• The Simpsons episode, "Treehouse of Horror XVI" originally aired in the US six days after Halloween. The last of three segments was entitled, "I've Grown a Costume on Your Face" and had similarities with the Buffy episode "Halloween" (which had aired eight years earlier): the citizens of Springfield dress in their Halloween costumes for a costume contest, but when the winner (dressed as a witch) turns out to be a real witch, she uses her powers to transform many of the residents into their Halloween costumes. In one scene Principal Skinner in army clothes stands next to his mother dressed in a big, poofy pink Victorian dress in a shot reminiscent of Buffy characters Xander and Buffy wearing said clothes in "Halloween". Another episode named "Homer of Seville" has Marge Simpson mention a buffet restaurant named Buffet the Hunger Slayer. In the 2009 episode "Rednecks and Broomsticks" Lisa Simpson becomes interested in joining a Wicca group, and decides to check on "Wiccapedia." Sure enough the computer screen shows a replica of Wikipedia, with an array of links: "Familiars: wolf, cat, ferret – will they eat you when you die?, 4,400+ articles; Dating: share your stories, 0 articles; Buffy the Vampire Slayer: The greatest show in history, 2,500,000,000+ articles."
  • In the Xena: Warrior Princess episode "The Play's the Thing", a theater critic remarks, "I hear "Buffus the Bacchae Slayer" is playing next door."[10]
  • In an episode of Charmed, Prue and Phoebe Halliwell are investigating a mausoleum when Prue exclaims that there might be zombies or vampires present, to which Phoebe jokily comments, "where's Buffy when you need her?".
  • On the Disney Channel Series "Hannah Montana" Miley's foil/rival/crush, Jake Ryan (played by Cody Linley), is the star of a fictional television series Zombie Slayer at Zombie High, with obvious Buffy parallels.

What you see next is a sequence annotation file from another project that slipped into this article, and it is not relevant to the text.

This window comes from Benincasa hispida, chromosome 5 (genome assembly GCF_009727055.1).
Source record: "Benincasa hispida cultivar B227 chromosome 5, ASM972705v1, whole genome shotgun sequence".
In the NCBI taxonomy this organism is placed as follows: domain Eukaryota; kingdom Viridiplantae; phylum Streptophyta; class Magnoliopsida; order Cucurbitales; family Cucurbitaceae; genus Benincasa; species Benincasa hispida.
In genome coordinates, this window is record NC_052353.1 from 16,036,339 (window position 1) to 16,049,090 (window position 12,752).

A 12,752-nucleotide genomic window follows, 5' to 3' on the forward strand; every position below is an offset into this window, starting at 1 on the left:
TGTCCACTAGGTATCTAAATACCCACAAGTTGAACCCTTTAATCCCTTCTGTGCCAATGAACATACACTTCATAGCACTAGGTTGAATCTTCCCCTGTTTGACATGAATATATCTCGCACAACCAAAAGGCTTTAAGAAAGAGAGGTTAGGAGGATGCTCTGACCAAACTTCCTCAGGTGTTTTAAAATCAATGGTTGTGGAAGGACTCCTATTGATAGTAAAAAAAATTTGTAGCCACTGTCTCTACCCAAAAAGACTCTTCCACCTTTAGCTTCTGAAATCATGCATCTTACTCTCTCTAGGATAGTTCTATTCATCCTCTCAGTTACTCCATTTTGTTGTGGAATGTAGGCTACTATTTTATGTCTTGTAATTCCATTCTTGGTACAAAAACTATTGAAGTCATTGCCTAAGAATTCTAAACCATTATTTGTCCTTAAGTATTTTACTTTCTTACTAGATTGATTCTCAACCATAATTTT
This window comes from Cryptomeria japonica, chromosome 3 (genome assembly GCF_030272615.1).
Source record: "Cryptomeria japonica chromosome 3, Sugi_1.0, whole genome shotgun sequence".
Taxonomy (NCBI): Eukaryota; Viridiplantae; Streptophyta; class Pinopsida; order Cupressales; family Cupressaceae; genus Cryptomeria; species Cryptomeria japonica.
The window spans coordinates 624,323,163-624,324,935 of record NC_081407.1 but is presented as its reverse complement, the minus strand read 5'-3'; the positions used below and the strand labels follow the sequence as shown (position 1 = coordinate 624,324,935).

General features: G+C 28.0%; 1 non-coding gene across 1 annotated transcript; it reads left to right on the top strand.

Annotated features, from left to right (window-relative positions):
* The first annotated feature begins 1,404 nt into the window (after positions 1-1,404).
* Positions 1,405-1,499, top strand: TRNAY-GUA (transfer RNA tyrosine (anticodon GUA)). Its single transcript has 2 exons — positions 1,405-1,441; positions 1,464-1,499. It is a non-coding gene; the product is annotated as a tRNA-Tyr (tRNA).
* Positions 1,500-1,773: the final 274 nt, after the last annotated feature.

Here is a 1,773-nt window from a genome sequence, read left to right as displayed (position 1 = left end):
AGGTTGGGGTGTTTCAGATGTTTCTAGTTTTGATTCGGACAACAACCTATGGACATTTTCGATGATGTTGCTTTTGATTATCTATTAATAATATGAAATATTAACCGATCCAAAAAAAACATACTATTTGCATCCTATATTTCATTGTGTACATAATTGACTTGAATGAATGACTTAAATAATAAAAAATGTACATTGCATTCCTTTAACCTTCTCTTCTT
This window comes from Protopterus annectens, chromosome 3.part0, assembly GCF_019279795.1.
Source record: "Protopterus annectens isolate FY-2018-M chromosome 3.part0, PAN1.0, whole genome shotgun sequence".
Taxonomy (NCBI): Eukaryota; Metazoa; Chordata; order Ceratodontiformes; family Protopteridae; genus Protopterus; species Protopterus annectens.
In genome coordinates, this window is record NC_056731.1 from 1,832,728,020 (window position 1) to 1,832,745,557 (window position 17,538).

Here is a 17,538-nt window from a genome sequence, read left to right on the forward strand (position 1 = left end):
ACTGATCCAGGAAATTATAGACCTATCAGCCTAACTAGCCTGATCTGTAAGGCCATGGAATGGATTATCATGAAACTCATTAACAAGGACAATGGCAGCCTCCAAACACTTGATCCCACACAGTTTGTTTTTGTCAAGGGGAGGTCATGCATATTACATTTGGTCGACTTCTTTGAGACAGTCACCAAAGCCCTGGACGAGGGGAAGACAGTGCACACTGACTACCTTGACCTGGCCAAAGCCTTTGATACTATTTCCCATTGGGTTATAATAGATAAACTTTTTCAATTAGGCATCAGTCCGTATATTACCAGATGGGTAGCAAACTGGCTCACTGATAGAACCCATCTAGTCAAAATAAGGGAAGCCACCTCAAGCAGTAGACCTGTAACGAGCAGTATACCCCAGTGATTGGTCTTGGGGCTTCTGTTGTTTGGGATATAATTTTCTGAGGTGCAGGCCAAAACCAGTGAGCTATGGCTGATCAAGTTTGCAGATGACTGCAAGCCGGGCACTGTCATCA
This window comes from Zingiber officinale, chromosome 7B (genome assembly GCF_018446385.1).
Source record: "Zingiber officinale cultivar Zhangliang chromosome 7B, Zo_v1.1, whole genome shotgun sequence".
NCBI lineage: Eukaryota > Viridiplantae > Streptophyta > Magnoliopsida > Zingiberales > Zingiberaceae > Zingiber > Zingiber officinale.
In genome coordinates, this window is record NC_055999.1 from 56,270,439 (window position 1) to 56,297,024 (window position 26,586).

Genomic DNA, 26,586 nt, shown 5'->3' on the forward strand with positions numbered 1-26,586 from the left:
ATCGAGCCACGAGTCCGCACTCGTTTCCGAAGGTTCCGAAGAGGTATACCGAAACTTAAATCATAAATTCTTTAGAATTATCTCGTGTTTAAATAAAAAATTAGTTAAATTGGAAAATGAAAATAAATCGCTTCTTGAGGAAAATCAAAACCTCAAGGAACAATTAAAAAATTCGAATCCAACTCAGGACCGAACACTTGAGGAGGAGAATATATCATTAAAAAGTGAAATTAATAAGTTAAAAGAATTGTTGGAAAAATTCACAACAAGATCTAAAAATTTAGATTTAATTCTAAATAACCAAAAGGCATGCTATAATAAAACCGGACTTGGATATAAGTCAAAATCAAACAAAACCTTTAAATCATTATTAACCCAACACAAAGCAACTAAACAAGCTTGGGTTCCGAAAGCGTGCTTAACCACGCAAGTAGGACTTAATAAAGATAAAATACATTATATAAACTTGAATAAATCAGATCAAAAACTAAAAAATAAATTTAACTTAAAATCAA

• In an episode of Smallville ("Thirst"), Lana Lang is changed into a vampire by a blond sorority girl by the name of "Buffy Sanders" (a reference to Buffy and Xander). Recurring character Professor Milton Fine, played by James Marsters (Spike) tells Clark Kent "There are no such things as vampires."[11]
  • In the Arthur special "Arthur, It's Only Rock and Roll", Muffy makes a commercial for her to promote Francine's band and show it to the Backstreet Boys. When Arthur and Buster, pretending to be Vampires, are on, Muffy, dressed as a super hero, comes to the rescue, calling herself "Muffy the Vampire Slayer." On "The Making of Arthur" (a different episode of Arthur), Muffy enters a contest hosted by Matt Damon, and names her entry "Muffy the Umpire Slayer".
  • A season-one episode of the show "Big Wolf on Campus" was called "Muffy the Werewolf Slayer."
  • In the Disney's House of Mouse episode "Gone Goofy", when Donald Duck is watching TV, there is a show on called "Goofy the Vampire Slayer".
  • In the CW series Gilmore Girls, Rory teases Paris, who's afraid to go outside in the dark. Rory asks if "she's afraid to run into Drusilla and Spike". Another time, when Paris going out late to hook up with someone, Rory asks "With who? Spike and Drusilla?"
  • In the CW series Supernatural, in the season 1 episode, Hell House, the guest characters from that episode ask, "WWBD?" referring to the phrase, "what would Buffy Do?".